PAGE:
*Direct correspondence to O. Fiona Yap, Department of Political Science, University of Kansas, Lawrence KS 66044 〈email@example.com〉. I thank Robert Lineberry, Dorothy Daley, Dennis Duermeier, the anonymous reviewers for the journal, and participants at the “Parties, Elections, and Movements in East Asia” panel of the Western Political Science Association, 2009, for comments and suggestions. The responsibility for all mistakes remains with me. Data and coding information for replication is available upon request.
Strategic Government Spending in South Korea and Taiwan: Lessons for Emergent Democracies*
Article first published online: 15 JUL 2010
© 2010 by the Southwestern Social Science Association
Social Science Quarterly
Volume 91, Issue 3, pages 613–634, September 2010
How to Cite
Fiona Yap, O. (2010), Strategic Government Spending in South Korea and Taiwan: Lessons for Emergent Democracies. Social Science Quarterly, 91: 613–634. doi: 10.1111/j.1540-6237.2010.00710.x
- Issue published online: 15 JUL 2010
- Article first published online: 15 JUL 2010
Objectives. How is government spending used strategically in South Korea and Taiwan? As nations generally considered to have weathered democratization, government allocations in South Korea and Taiwan are instructive on how spending may be used strategically without undermining democratization.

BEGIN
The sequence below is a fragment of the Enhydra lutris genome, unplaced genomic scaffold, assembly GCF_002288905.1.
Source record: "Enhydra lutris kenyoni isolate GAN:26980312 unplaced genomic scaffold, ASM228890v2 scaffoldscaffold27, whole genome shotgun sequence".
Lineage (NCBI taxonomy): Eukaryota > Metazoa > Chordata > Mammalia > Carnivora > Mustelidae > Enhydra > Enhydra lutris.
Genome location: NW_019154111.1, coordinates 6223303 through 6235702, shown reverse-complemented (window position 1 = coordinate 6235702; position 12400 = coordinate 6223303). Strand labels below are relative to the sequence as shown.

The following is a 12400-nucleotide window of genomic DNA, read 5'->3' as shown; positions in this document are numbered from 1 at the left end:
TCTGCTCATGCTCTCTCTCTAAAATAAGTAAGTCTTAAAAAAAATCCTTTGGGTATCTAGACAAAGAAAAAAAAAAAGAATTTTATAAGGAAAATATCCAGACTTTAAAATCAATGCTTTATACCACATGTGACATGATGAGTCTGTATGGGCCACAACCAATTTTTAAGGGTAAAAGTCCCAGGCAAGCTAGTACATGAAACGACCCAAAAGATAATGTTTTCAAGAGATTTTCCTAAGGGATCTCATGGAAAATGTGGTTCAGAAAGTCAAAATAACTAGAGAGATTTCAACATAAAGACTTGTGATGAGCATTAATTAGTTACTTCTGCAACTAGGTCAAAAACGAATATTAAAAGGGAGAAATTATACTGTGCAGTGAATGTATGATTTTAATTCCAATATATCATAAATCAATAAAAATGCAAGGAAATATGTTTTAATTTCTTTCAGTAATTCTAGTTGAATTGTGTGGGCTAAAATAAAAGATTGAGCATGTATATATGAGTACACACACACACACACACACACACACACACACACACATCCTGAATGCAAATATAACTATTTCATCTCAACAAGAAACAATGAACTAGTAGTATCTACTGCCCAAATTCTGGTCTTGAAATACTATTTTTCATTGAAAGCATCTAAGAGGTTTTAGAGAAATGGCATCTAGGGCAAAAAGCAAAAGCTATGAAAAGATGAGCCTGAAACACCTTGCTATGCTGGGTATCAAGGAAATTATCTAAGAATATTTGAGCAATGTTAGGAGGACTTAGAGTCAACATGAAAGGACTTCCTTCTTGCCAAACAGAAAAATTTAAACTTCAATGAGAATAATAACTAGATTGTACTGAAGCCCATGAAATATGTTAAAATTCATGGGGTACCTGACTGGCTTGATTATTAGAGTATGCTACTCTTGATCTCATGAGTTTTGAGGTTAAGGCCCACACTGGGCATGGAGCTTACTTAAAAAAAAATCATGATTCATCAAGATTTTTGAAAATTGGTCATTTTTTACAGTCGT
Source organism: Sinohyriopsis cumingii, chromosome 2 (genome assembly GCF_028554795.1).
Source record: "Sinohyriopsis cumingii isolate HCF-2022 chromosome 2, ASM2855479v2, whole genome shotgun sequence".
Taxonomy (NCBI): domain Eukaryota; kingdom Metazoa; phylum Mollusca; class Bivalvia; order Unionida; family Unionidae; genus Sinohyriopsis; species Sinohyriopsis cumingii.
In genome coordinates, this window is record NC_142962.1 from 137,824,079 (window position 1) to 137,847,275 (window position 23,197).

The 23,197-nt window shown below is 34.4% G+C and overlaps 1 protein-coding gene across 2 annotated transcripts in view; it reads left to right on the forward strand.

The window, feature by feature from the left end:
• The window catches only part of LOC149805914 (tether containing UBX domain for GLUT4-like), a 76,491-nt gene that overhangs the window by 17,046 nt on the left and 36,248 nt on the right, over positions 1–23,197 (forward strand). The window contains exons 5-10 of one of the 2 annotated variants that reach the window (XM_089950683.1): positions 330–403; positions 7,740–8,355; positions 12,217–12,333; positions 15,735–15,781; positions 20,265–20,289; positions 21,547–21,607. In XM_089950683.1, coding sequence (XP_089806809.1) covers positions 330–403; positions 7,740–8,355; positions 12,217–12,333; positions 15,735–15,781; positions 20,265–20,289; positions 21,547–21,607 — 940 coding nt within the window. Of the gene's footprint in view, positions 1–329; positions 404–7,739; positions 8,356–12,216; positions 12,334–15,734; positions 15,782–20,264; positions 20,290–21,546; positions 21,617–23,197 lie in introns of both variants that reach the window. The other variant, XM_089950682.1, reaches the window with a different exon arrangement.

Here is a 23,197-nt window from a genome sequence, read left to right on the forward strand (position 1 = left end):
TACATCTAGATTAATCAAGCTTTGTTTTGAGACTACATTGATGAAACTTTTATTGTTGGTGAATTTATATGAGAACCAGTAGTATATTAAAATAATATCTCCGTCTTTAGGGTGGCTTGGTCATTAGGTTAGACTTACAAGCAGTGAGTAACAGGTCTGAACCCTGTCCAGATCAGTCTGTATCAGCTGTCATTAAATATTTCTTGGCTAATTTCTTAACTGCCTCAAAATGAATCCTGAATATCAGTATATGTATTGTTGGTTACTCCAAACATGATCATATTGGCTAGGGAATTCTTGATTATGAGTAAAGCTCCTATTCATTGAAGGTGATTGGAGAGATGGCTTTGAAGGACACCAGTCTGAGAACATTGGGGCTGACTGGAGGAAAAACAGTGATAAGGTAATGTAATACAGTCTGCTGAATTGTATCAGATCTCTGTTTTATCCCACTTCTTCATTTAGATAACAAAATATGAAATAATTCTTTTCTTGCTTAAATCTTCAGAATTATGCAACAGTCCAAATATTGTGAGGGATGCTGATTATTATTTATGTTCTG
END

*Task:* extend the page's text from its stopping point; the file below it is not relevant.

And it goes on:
Methods. The similar sociocultural, historical, political, and economic experiences of the two nations underlie a most-similar-systems approach to study how their differences influence diversity in strategic spending and, correspondingly, political outcomes such as size of the government party in the legislature. This article evaluates defense and civilian expenditures for South Korea and Taiwan from 1975 to 2006.
Results. Three results are interesting. First, different elections—legislative elections in South Korea, presidential elections in Taiwan—lead to increases in spending. Second, in both nations, defense spending increases in election years but not social spending; however, defense spending benefits the government-party in the legislature in South Korea but not in Taiwan. Third, when the strategic uses of spending are accounted for, democratization does not directly affect allocations.
Conclusions. These results explicate that government spending is a viable resource for party building in new democracies; however, the results also underscore that governing parties in new democracies benefit from spending only insofar as it is used to build the nation's or party's strengths—not undermine the opposition—under competitive elections.